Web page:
Originally Posted by Luv2go
Lithium batteries don't like being charged below freezing, so you definitely want to "coddle" them in a conditioned space. I have them in an uninsulated basement compartment and ended up insulating and heating them so I could have peace of mind when using them in winter.
Yeah, I'm pretty familiar with all the envelope constraints from all my e-bikes, e-skateboards, etc. I was also had one of the Roadsters back in 2008, so I've been around the block a little.
I've come to the following conclusions, but perhaps you can convince me otherwise:
1. The charging hardware that's available off the shelf and broadly successful in the marketplace today doesn't offer any programmable temperature-probe-charge-shutoff options. What's worse, even if I tried to roll my own frankenstein probes and controller, I'm likely to have to end up managing three completely different charging sources: the inverter/charger, the solar charger, and the alternator. Yuck.
2. On the other hand, I'm not likely to end up with a sub-freezing pack very often. The batteries have huge thermal mass, so as long as I can keep the bay not too cold, we're unlikely to see things get too chilly in our typical camping. A little insulation and a heating pad ought to be able to maintain things in all but the most unusual scenarios for us, since I'm not planning on going boondocking in Winnipeg in January or anything.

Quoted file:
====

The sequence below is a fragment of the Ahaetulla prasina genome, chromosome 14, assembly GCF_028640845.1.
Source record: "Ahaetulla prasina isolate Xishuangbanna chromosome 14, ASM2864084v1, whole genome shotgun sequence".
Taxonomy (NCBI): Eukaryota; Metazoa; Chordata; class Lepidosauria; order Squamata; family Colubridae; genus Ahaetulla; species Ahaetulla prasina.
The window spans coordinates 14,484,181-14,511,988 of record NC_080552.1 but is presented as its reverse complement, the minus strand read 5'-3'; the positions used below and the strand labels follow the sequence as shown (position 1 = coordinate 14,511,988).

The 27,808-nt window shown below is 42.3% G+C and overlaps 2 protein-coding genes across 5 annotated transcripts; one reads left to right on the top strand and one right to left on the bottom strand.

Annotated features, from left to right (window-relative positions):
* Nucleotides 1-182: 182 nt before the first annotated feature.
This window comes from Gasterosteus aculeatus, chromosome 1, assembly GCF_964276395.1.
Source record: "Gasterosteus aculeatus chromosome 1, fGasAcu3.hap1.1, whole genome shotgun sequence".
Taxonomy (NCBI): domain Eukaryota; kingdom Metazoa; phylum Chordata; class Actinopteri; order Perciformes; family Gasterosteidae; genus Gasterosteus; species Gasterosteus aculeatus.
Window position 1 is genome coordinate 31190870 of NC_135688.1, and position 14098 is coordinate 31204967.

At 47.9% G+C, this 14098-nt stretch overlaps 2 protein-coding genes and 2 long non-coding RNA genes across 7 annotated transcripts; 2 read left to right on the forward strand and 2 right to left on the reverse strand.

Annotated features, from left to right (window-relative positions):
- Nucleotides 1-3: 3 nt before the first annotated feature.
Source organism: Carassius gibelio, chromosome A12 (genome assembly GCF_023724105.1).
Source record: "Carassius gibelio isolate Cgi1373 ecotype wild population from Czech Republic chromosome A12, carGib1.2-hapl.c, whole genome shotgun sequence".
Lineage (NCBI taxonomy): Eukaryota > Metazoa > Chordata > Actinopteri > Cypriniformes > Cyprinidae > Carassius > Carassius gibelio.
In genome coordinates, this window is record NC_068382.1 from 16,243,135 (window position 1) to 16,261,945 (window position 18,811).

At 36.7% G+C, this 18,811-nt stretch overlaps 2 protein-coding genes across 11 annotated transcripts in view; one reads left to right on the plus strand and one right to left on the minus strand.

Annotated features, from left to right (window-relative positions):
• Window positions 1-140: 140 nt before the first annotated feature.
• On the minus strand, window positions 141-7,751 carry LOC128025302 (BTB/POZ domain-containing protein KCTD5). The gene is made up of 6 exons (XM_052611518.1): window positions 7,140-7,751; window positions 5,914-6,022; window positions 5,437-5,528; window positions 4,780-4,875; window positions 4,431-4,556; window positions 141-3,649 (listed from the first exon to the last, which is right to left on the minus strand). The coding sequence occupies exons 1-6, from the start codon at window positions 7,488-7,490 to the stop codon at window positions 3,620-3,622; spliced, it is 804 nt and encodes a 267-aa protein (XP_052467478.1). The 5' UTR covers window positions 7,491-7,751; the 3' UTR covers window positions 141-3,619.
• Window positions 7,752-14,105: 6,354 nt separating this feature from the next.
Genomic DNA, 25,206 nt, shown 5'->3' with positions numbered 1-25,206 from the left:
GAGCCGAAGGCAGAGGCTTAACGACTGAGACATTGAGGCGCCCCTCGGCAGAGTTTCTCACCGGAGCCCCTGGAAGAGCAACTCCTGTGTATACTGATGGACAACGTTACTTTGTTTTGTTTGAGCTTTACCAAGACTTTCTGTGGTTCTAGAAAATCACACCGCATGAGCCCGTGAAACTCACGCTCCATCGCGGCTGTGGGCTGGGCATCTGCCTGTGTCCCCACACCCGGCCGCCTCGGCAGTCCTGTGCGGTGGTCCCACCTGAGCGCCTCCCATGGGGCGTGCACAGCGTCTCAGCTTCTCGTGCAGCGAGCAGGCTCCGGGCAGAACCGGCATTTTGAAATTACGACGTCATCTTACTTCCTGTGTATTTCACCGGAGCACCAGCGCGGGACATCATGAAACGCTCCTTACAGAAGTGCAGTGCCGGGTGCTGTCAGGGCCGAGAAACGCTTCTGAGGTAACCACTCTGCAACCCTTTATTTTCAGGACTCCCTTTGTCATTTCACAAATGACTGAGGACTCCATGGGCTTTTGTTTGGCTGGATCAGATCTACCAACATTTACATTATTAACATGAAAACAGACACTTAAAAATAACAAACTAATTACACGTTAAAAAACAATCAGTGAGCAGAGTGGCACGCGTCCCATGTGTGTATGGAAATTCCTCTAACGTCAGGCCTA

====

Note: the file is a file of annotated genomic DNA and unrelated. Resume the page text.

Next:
I'm curious how you've found your insulation and heating to work out. My quick math suggested it was not going to be a big deal. But, certainly, putting them inside the coach would eliminate the issue entirely.
Have you had a look at evtv.me? Jack has done extensive research on Tesla batteries and may give you some good insights. One thing he has recommended is to use the BMS, it makes the battery pack much more safe. This is coming from a person who normally does not recommend BMS at all.
I haven't, but thanks for the link. My battery pack provider is telling me that they strongly recommend NOT using an active BMS. Even they are a little scientifically fuzzy, though, since there are multiple things the "M" can mean in that acronym.
But I tend to believe them: once the packs are balanced and calibrated, if I stay at 80% discharge in the range from [15%,95%], then unless I have a freak cell take out a pack, I suspect they will stay remarkably close. I'm planning on running them conservatively, because there's plenty of energy -- 32kWh nominal, or about 25kWh usable. We'll put 1.2-1.6kW of solar on the roof and be pretty good, I expect.
I'll definitely take a look through this guy's stuff, though, and see if I can figure out why he reaches the opposite conclusion!